Ferry Union Coalition’s Response

Last week’s attachments for the January 29 FCP meeting included a report that may have gone unnoticed due to the fact that several documents were included with the agenda. It presents the Ferry Union Coalition’s response to the PVA report on WSF governance. The following message from Dan Twohig, who works for WSF, came through the FCP listserv a few days later and is posted here, along with a link to the response.

If you have not already seen this, here is the Ferry Union Coalition response to the PVA report and the WSF management response to that report. There is a definite difference of opinion on many issues. This document was just released a few days ago and given to the Governor and key legislators. However, because it came from the unions and not through “official channels,” it was not published. As a document submitted to the Governor it can be considered in the public domain and distributed accordingly. Of particular note is the blatant disconnect between the PVA, WSF management and the people who actually operate the ships. The fact is, they didn’t ask us so there was a large hole in the available data for the PVA study. This document attempts to fill those holes.

The Union Coalition response is an interesting document. There is a lot of good material in there that pertains to the discussions at hand, particularly to the bills regarding vessel maintenance, the long range plans for the fleet, building new vessels and the master’s role as a representative of management.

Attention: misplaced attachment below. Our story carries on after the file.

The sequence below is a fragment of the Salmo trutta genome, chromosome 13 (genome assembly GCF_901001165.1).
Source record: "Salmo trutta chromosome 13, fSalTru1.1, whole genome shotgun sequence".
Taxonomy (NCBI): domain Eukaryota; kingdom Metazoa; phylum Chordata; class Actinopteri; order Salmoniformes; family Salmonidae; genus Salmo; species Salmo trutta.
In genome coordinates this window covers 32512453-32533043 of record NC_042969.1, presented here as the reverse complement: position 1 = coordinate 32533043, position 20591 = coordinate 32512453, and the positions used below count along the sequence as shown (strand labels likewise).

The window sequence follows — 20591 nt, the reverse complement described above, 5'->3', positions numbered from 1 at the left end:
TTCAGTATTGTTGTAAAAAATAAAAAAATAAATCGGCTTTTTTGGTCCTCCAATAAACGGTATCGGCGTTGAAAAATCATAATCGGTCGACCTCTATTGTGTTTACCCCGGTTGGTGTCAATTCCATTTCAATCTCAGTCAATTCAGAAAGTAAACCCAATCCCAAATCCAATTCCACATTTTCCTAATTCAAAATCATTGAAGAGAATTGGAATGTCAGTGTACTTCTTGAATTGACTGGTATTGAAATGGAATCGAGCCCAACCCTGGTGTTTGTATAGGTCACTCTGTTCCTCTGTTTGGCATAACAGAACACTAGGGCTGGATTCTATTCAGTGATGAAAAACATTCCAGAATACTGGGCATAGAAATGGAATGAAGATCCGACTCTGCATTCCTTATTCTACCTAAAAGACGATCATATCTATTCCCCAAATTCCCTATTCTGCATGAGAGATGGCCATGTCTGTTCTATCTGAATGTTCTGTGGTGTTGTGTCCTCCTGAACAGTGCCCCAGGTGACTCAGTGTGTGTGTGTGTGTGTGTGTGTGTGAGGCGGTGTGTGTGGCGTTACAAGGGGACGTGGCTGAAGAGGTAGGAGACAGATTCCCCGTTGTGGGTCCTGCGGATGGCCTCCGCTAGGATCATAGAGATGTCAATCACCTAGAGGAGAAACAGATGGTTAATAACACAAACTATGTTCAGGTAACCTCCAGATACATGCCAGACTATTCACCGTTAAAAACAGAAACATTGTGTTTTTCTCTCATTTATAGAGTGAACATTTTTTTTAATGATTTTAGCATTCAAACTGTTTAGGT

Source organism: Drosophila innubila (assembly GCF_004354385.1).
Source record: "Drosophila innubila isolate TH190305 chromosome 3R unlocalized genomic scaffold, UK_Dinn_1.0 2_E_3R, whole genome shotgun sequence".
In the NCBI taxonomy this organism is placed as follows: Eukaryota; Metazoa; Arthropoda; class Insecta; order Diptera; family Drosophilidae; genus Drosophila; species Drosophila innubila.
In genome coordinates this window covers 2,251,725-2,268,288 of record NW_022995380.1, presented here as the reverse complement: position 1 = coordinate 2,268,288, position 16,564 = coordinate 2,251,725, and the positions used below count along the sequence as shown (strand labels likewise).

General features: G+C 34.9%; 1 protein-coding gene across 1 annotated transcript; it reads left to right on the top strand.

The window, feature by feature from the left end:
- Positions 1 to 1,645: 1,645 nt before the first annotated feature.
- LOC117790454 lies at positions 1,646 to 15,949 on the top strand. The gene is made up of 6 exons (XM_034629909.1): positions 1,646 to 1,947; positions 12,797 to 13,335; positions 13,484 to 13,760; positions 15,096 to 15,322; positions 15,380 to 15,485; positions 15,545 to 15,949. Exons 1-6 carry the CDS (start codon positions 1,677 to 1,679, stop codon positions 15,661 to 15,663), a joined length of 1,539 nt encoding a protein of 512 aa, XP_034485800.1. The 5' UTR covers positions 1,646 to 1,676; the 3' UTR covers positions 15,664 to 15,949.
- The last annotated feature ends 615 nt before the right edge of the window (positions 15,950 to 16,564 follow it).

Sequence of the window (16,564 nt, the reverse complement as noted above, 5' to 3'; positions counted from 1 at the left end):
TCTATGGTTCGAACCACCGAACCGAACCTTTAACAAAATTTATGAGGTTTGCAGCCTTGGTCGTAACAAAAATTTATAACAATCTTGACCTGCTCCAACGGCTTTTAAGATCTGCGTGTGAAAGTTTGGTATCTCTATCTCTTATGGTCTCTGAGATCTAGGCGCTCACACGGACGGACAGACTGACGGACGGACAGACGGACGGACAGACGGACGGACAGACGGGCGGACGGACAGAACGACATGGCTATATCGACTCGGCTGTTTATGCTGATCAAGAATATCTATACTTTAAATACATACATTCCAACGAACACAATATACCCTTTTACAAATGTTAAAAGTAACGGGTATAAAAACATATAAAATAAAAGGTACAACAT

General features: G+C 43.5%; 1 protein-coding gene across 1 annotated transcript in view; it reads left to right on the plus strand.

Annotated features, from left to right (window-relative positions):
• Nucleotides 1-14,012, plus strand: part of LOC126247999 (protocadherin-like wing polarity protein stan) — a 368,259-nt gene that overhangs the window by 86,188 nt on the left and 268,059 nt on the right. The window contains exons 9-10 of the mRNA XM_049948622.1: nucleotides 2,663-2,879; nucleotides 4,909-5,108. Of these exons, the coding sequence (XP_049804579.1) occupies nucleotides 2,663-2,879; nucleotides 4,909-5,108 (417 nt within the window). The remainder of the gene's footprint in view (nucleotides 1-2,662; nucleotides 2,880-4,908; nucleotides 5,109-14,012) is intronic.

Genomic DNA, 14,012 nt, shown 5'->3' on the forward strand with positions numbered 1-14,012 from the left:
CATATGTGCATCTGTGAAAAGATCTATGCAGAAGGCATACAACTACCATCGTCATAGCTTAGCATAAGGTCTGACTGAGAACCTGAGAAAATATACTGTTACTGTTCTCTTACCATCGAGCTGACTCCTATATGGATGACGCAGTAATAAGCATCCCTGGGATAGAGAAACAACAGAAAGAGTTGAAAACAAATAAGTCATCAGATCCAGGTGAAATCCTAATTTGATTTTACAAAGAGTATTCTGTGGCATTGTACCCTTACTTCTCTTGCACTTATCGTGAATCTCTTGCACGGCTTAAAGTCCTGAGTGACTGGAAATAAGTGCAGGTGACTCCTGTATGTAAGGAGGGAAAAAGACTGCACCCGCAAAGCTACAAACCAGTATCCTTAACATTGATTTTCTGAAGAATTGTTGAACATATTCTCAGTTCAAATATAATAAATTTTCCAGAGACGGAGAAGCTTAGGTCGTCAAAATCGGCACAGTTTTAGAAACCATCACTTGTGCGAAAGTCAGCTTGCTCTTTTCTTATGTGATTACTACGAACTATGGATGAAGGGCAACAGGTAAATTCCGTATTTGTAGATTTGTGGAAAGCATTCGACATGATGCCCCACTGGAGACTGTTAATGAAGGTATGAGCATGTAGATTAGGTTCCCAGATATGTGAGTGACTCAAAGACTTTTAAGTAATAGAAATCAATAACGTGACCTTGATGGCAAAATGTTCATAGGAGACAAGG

Best Regards,

Dan Twohig

When I emailed Dan to ask his permission to post the message above, he graciously agreed and wrote the following…

The important thing to get out of the Union Response is that combined fleets of all the “ferry experts” on this PVA panel carries less traffic than just one of our ships (Puyallup) in a single year. The union members that run WSF’s fleet ARE the experts on how it is done yet nobody asked us…

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About sjbrooksyoung

Susan Brooks-Young has been involved in the field of instructional technology since 1979. She was one of the original technology users in the district where she taught and has continued to explore ways in which technology can be used to facilitate student learning. She has worked as computer mentor, technology trainer, and technology curriculum specialist. Prior to establishing her own consulting firm, Susan was a teacher, site administrator, and technology specialist in a county office of education in a career that spanned more than 23 years. Since 1986, she has published articles and software reviews in a variety of education journals. She is also author of a number of books which focus on how school leaders can implement the NETS*A Standards. Susan works with educators internationally, focusing on practical technology-based strategies for personal productivity and effective technology implementation in schools. Susan and her husband live on Lopez Island, WA.

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